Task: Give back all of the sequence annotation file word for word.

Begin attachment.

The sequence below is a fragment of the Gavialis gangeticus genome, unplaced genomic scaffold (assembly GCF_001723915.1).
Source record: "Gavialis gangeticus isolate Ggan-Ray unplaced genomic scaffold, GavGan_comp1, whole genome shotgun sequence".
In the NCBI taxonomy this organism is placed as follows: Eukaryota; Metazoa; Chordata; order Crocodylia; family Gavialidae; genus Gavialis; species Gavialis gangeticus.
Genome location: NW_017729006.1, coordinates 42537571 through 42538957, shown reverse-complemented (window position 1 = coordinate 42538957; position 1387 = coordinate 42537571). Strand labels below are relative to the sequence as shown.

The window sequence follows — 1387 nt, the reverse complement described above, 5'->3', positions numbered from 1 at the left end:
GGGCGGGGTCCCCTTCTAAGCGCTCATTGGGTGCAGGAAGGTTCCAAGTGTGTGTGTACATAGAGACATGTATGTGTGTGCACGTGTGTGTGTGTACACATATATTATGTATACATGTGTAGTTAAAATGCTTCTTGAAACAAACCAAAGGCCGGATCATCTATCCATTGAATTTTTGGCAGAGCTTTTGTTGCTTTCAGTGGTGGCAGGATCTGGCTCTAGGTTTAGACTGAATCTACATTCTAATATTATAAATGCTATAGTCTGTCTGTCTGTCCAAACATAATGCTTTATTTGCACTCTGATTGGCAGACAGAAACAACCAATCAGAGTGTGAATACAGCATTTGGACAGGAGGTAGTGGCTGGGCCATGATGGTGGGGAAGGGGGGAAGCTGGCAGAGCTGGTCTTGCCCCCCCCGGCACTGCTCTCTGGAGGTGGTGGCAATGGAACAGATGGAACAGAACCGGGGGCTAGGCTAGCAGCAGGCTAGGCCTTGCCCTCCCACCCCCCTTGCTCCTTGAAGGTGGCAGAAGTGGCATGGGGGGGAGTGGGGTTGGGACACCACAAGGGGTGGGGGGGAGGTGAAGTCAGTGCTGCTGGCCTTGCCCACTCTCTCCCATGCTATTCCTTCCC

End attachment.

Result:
The sequence below is a fragment of the Gavialis gangeticus genome, unplaced genomic scaffold (assembly GCF_001723915.1).
Source record: "Gavialis gangeticus isolate Ggan-Ray unplaced genomic scaffold, GavGan_comp1, whole genome shotgun sequence".
In the NCBI taxonomy this organism is placed as follows: Eukaryota; Metazoa; Chordata; order Crocodylia; family Gavialidae; genus Gavialis; species Gavialis gangeticus.
Genome location: NW_017729006.1, coordinates 42537571 through 42538957, shown reverse-complemented (window position 1 = coordinate 42538957; position 1387 = coordinate 42537571). Strand labels below are relative to the sequence as shown.

The window sequence follows — 1387 nt, the reverse complement described above, 5'->3', positions numbered from 1 at the left end:
GGGCGGGGTCCCCTTCTAAGCGCTCATTGGGTGCAGGAAGGTTCCAAGTGTGTGTGTACATAGAGACATGTATGTGTGTGCACGTGTGTGTGTGTACACATATATTATGTATACATGTGTAGTTAAAATGCTTCTTGAAACAAACCAAAGGCCGGATCATCTATCCATTGAATTTTTGGCAGAGCTTTTGTTGCTTTCAGTGGTGGCAGGATCTGGCTCTAGGTTTAGACTGAATCTACATTCTAATATTATAAATGCTATAGTCTGTCTGTCTGTCCAAACATAATGCTTTATTTGCACTCTGATTGGCAGACAGAAACAACCAATCAGAGTGTGAATACAGCATTTGGACAGGAGGTAGTGGCTGGGCCATGATGGTGGGGAAGGGGGGAAGCTGGCAGAGCTGGTCTTGCCCCCCCCGGCACTGCTCTCTGGAGGTGGTGGCAATGGAACAGATGGAACAGAACCGGGGGCTAGGCTAGCAGCAGGCTAGGCCTTGCCCTCCCACCCCCCTTGCTCCTTGAAGGTGGCAGAAGTGGCATGGGGGGGAGTGGGGTTGGGACACCACAAGGGGTGGGGGGGAGGTGAAGTCAGTGCTGCTGGCCTTGCCCACTCTCTCCCATGCTATTCCTTCCC